Monthly Archives: September 2013

When the film by Kleber Mendonça Filho was shown in Recife, the city it unflatteringly portrays, many in the audience must have felt, like me, a wry familiarity even with its blackest elements, such as the looming violence (largely seen through its distorting influence on the characters rather than in the pornographic treatment of some Brazilian films); we all know people like that, and maybe recognise them glancingly in ourselves. As such, O som ao redor is a comedy of manners. But does the familiarity of inside knowledge privilege the local audience? According to the theory, one would hope not: the point of realism is not to make the audience say to themselves “That’s just what it’s like”, but to draw broader illumination from the particular.
A case in point is American cinema, which is so widely known as to exercise a formative influence on the tenor of life in quite far-flung places. When I first visited the States as an adult, I was suprised by how true to cinema it all was: the atomised suburbia, the narcissistic “characters”, the bad driving, the counterpoint of bristliness and plastic smiles — surely not all were life imitating art?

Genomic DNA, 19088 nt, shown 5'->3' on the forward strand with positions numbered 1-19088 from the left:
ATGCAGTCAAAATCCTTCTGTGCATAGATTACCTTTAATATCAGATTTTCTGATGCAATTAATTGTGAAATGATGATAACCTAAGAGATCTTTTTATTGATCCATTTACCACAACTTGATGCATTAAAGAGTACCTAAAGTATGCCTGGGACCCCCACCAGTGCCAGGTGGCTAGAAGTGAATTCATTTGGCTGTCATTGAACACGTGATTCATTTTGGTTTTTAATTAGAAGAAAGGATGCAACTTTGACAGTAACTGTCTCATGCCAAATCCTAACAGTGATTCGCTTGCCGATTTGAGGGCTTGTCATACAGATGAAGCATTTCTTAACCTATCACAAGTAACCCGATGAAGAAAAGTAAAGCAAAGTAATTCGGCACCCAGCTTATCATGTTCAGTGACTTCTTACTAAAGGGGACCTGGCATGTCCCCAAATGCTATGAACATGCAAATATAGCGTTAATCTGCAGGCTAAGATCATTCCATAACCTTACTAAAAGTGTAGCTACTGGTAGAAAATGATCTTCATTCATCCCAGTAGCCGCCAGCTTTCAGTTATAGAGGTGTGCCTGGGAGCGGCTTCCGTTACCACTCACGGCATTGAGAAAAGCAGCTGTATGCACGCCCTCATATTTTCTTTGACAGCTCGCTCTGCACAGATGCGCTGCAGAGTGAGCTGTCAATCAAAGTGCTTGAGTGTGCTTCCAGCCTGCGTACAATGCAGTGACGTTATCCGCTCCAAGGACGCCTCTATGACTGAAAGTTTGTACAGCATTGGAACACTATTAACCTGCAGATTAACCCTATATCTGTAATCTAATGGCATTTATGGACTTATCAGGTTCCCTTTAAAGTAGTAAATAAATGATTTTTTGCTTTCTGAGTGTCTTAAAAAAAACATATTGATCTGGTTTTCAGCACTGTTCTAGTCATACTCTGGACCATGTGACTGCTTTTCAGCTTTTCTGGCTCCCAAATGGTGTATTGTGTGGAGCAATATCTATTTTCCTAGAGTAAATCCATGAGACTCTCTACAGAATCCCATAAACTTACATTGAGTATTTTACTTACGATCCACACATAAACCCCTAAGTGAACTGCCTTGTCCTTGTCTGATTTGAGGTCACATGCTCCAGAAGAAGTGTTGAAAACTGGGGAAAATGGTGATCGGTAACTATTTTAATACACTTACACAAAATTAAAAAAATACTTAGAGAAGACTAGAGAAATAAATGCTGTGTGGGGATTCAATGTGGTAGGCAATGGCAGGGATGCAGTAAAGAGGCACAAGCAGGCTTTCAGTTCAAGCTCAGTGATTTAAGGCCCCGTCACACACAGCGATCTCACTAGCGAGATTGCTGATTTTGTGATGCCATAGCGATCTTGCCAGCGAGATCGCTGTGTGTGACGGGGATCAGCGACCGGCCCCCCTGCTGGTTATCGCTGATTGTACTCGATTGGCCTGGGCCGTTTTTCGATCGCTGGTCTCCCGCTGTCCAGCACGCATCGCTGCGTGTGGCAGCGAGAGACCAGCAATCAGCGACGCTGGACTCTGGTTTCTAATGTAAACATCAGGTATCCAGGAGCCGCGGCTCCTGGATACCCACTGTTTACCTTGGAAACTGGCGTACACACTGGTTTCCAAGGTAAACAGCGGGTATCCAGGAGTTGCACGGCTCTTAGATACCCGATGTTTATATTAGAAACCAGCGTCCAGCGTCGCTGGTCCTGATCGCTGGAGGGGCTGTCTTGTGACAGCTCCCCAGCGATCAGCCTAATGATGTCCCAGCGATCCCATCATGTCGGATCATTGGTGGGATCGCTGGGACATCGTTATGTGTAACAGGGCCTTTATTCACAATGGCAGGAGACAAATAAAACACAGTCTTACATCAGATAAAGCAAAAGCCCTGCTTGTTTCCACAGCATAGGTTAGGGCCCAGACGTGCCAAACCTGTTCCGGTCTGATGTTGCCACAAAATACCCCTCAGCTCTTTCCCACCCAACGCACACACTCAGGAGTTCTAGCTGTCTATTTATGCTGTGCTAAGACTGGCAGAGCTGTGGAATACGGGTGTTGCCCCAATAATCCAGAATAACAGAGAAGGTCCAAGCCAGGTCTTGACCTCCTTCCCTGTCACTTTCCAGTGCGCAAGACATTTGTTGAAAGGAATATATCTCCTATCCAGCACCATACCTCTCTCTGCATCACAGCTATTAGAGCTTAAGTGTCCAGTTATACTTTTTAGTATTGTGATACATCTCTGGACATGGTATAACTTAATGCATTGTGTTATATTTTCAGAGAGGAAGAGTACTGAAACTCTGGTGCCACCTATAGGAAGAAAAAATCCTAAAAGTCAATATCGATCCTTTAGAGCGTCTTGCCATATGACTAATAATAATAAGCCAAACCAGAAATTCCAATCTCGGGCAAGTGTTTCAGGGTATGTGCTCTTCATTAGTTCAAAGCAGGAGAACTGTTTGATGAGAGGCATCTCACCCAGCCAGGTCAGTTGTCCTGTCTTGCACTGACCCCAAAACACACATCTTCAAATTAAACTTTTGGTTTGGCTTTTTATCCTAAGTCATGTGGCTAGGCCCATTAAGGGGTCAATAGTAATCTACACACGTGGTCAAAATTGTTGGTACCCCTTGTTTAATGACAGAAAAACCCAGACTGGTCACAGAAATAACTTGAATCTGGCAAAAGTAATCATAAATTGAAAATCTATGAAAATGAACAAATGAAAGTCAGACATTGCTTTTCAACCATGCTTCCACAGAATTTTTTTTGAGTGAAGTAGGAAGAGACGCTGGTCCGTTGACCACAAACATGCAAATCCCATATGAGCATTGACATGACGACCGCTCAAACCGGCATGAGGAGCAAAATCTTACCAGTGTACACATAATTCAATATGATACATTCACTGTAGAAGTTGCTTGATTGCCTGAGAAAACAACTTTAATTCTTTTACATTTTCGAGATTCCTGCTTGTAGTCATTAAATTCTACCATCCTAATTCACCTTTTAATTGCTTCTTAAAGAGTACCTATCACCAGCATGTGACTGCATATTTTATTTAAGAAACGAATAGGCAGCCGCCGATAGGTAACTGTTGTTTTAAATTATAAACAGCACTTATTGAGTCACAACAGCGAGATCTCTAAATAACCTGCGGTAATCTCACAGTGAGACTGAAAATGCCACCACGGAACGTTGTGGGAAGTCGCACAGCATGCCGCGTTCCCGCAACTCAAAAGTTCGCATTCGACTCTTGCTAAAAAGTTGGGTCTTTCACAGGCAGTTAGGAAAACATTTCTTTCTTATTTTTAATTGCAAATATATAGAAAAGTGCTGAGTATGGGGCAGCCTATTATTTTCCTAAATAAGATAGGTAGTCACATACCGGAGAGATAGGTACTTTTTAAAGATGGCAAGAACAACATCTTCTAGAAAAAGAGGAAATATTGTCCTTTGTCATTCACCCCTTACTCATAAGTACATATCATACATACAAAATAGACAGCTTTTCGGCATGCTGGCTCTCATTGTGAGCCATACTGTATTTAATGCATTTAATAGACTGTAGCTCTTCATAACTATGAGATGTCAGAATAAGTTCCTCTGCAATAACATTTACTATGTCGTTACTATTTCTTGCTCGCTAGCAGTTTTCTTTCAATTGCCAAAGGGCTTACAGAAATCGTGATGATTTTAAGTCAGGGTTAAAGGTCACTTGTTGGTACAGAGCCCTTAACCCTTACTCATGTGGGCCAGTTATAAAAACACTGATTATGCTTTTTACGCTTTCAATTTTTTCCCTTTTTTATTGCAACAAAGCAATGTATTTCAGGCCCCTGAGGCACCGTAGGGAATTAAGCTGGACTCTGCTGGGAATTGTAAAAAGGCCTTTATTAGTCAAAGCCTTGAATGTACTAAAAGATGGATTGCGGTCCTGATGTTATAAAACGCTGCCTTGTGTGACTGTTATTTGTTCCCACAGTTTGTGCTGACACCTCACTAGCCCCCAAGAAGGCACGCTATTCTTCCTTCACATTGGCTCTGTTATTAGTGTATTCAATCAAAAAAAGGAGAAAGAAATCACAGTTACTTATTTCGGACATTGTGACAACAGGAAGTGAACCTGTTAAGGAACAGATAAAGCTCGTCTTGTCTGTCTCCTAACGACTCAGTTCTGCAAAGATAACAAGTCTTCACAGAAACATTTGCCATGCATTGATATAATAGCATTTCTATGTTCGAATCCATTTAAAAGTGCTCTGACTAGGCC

Or what about, say, Taiwanese cinema? Not knowing the context shouldn’t matter, but surely it does make a difference; and isn’t that what literary criticism does, bringing the context (also the literary context) to bear on the work?
Perhaps the consequence is that the canon is doomed to be a provincial formation, in this case, a US-centric one. Worse, the problem of missing context applies just as much in this (for now) privileged centre as it does when reading Horace or Ang Lee (thinking of the more Chinese part of his oeuvre).